Offers a penetrating cross-cultural analysis of the enduring genre of parables, revealing a dramatic social, cultural, and political shift in the way we view the divine.
In Biblical Parables and Their Modern Re-creations, Gila Safran Naveh carefully charts the historical transformation of these deceptively simple narratives to reveal fundamental shifts in their form, function, and most significantly, their readers' cognitive processes. Bringing together for the first time parables from the Scriptures, the synoptic Gospels, Chassidic tales, and medieval philosophy with the mashal, the rabbinic parables commonly used to interpret Scripture, this book brilliantly contrasts the rhetorical strategies of ancient parables with more recent examples of the genre by Kafka, Borges, Calvino, and Agnon. By using an interdisciplinary approach and insights from current semiotic, linguistic, psychoanalytic, and gender theories, Naveh reveals a dramatic social, cultural, and political shift in the way we view the divine.
Gila Safran Naveh is Professor of Judaic Studies and Comparative Literature at the University of Cincinnati.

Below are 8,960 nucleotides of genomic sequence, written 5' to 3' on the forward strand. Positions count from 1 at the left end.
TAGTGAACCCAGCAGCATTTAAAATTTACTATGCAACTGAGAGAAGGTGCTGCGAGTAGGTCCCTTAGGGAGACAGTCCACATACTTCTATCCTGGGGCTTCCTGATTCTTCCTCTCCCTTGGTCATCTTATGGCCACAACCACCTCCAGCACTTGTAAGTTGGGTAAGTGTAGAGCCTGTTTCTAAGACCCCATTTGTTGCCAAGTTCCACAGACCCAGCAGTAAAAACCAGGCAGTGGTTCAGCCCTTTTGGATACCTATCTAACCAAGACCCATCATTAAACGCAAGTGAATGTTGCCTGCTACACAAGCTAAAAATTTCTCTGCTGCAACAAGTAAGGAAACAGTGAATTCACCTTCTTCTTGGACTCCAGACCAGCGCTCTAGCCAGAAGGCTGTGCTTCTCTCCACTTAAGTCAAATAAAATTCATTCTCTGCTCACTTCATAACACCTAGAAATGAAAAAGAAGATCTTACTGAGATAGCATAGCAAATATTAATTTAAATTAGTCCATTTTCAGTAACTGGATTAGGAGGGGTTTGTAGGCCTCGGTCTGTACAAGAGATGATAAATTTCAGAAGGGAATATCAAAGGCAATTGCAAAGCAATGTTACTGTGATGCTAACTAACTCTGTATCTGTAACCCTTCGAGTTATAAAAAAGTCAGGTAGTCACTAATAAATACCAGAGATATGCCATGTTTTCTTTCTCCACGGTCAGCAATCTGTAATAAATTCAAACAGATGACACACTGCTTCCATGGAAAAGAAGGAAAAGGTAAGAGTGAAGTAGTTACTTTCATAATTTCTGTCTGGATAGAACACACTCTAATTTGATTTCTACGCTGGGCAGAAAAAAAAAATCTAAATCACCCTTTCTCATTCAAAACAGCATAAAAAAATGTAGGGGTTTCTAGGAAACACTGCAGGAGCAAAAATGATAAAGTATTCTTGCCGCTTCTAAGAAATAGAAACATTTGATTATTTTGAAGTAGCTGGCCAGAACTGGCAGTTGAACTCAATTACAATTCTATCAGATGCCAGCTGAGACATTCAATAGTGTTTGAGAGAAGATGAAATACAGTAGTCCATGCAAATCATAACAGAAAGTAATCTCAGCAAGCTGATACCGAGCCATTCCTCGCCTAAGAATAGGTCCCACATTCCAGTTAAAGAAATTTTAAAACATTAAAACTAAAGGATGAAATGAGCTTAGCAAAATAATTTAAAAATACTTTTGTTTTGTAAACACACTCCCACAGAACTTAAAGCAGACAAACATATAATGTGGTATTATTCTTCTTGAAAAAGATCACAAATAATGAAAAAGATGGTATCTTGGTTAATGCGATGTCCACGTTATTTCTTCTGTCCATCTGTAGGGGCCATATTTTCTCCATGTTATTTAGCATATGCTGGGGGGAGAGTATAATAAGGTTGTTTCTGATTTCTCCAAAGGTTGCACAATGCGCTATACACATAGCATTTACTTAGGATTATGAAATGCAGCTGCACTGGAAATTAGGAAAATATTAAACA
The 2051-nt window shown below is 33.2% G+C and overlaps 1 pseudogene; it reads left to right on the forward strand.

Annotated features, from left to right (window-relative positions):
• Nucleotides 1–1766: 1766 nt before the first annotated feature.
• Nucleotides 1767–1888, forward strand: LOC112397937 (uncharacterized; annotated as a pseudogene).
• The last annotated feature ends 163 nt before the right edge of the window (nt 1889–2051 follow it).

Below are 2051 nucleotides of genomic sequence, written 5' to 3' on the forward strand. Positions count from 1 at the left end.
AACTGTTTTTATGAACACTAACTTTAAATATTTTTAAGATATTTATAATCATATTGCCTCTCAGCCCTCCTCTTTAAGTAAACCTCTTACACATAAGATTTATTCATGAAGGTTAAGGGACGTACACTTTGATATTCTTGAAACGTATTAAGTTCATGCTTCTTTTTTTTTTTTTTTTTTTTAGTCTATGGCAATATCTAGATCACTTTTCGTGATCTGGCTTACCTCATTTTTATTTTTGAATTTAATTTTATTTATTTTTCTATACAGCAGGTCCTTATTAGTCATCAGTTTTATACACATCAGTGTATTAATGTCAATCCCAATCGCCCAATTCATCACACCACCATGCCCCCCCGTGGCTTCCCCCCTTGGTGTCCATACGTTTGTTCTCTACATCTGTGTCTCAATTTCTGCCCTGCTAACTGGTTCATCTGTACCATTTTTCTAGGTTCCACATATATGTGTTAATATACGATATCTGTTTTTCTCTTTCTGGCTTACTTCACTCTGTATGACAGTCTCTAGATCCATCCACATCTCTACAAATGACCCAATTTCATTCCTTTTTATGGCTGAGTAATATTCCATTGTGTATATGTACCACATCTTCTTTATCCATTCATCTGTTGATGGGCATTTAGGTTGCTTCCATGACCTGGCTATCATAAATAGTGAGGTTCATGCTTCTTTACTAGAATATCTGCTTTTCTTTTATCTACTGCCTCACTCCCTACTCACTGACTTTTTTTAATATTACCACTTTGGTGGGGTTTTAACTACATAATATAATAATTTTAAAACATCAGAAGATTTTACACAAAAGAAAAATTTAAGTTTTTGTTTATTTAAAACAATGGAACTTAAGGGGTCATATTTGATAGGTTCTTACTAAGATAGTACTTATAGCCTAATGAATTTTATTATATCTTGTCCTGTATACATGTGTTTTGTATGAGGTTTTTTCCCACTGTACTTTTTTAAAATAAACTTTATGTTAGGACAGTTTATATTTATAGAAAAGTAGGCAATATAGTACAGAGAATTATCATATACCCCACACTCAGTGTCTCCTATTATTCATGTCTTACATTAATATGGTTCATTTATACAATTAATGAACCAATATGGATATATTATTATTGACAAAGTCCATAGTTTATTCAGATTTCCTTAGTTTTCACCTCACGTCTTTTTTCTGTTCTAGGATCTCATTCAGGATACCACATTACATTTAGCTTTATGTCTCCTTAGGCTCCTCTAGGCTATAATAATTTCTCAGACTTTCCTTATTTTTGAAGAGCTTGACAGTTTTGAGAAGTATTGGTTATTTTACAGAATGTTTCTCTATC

"Elegantly written, impressively and persuasively argued, and flawlessly executed, this is a major book in the field of high-level Judaica and a first-class study in the field of literary semiotics. " — Thomas A. Sebeok, author of Signs: An Introduction to Semiotics
"One of the most important aspects of this book is its reference to a tremendous amount of information about this area—the bibliography is extensive. The book is original and contributes new ideas and insights to a field that has been examined for literally thousands of years. My greatest concern is that those who read it will rush through it without realizing how delightful some of the insights really are. " — Ita Sheres, author of Dinah's Rebellion: A Biblical Parable for Our Time
"I am most enthralled with the historic movement of this genre of the parable and its contextualization in various temporal, spatial, cultural, and sociological conditions. To some extent, the medium is the message, as there is a hint of the parabolic in the text itself. The epiphanies for the reader come with every page. It is a thoroughly engaging and edifying book. " — Myrdene Anderson, Purdue University